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Swanson Song: Remembering the TV Dinner

“…Big and hearty slices of moist, tender Swanson turkey with grand giblet gravy…and special cornbread dressing…and fluffy whipped sweet potatoes…with golden Swanson butter (Mmm!) and garden-fresh peas with more butter (Mmmmm!). Mother Murphy, luck-y me! My wife uses Swanson TV turkey dinners. And make your husband lucky, too. Get Swanson TV turkey dinners, Swanson TV fried chicken dinners, Swanson TV beef dinners…”

— Jack Narz on The Bob Crosby Show, 1955


You can’t find Swanson TV dinners on grocery shelves anymore. You can, however, get your hands on their direct descendant: The Swanson Hungry-Man. 

I stopped by a wall of Hungry-Man boxes in the frozen food aisle. “EAT LIKE A MAN,” they decreed. And manly they were: boneless fried chicken, Salisbury steak, pork rib-shaped patties, and a line of “SPORTS GRILL” entrees. Every package bore a proud label that promised over thirty grams of protein. 

Hungry-Man was testing my masculinity. Would I, like any red-blooded American with a Y-chromosome, affirm my manhood with a purchase? Or would I retreat to the Lean Cuisine section because I found a coupon in my purse? I brought home a Hungry-Man chicken meal.

Dinner was a somber affair. I slit open the plastic film covering the tray using a large knife. I microwaved it without the assistance of a woman. And I ate alone, mashed potatoes and brownies all, in silence and in darkness. My biceps inflated. My acne worsened.  

Fifty years after Swanson aired its TV dinner commercial, it released another one for Hungry-Man. The difference in tone is startling. Unlike Jack Narz’s spiel to 1950s housewives, this new commercial takes place in a construction zone, where a couple of male workers are sipping pink smoothies and yogurt. As they head to the bathroom together (to keep each other company), they pass a coworker holding a Hungry-Man chicken leg. He asks, “Where are you ladies going?”

Where did the ladies go? Swanson completely shifted its marketing focus from the savvy housewife to the desperate bachelor. A product that once prided itself on innovation and elegance now emphasizes the sheer volume of food it contains. Somehow, the TV dinner has fallen from grace as both an economic commodity and as a status symbol.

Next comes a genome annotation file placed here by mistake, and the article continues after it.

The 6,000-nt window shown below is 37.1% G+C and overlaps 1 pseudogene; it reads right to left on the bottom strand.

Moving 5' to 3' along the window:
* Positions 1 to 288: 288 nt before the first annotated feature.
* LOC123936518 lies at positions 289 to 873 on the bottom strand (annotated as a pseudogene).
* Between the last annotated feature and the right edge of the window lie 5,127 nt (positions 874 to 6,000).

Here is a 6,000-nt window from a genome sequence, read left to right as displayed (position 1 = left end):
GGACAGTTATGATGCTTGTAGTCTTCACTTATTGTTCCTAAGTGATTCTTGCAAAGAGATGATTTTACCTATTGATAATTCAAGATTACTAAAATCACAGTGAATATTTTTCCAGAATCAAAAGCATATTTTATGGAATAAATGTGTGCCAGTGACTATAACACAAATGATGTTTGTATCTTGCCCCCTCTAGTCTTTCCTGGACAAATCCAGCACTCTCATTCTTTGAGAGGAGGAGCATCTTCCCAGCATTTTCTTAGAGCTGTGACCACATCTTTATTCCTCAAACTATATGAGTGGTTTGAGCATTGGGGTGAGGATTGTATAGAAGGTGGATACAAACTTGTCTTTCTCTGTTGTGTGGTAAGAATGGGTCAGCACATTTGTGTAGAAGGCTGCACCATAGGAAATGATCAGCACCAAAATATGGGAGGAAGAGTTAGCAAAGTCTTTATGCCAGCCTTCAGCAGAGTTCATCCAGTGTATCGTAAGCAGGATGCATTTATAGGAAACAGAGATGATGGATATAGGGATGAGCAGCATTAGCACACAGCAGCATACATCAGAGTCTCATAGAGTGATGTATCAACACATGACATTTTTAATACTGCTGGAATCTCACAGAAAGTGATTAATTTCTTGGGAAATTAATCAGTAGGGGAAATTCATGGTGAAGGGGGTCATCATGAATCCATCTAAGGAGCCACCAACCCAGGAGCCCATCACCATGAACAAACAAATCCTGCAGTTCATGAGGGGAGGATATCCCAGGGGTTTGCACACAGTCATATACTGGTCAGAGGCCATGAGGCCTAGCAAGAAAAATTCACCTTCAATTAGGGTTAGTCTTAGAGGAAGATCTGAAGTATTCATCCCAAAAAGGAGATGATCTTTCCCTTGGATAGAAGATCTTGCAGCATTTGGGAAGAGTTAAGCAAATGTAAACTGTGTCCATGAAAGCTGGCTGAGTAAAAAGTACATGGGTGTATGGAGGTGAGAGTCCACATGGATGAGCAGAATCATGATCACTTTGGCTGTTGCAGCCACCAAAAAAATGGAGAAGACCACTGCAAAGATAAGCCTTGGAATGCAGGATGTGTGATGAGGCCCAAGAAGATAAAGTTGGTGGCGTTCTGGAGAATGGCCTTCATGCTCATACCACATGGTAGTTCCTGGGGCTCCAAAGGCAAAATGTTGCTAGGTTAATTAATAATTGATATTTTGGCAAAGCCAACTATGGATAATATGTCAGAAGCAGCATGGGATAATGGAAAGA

To answer this question, we’ll have to dive into the history of the TV dinner, from its meteoric rise in the mid-twentieth century to its slow demise in the new millennium. But this is not just a gastronomic trip down memory lane. It’s a reflection of our relationship with new technology, the struggle between convenience and class, and even the reshaping of the American family. And like any story worth telling, it begins with 260 tons of surplus turkey.

In the winter of 1953, Swanson executives faced a big problem. They had massively overestimated America’s enthusiasm for Thanksgiving dinner, and now had a train full of frozen turkeys travelling around the country. Since the train’s refrigeration systems only ran with the train moving, they were hard-pressed to find a quick way to turn their poultry into profit. Salesman Gerry Thomas pitched a brilliant solution: repackage the turkey in a reheatable, aluminum tray, with separate compartments for sweet potatoes and peas. At a time when women entered the workforce in droves but were still expected to put dinner on the table, the frozen dinner promised revolutionary convenience.

A question arose: how do you market this cutting-edge product? According to Thomas, he arrived at the name “TV dinner” from two directions. First, the shiny, compartmentalized tray bore some resemblance to television sets. Far more importantly, “TV dinner” attached the product to television itself—a brand-new consumer technology on everyone’s minds. In 1955, over half of American households owned a television. The “TV” name was accessible enough to be marketable but still exclusive enough to be a middle-class status symbol.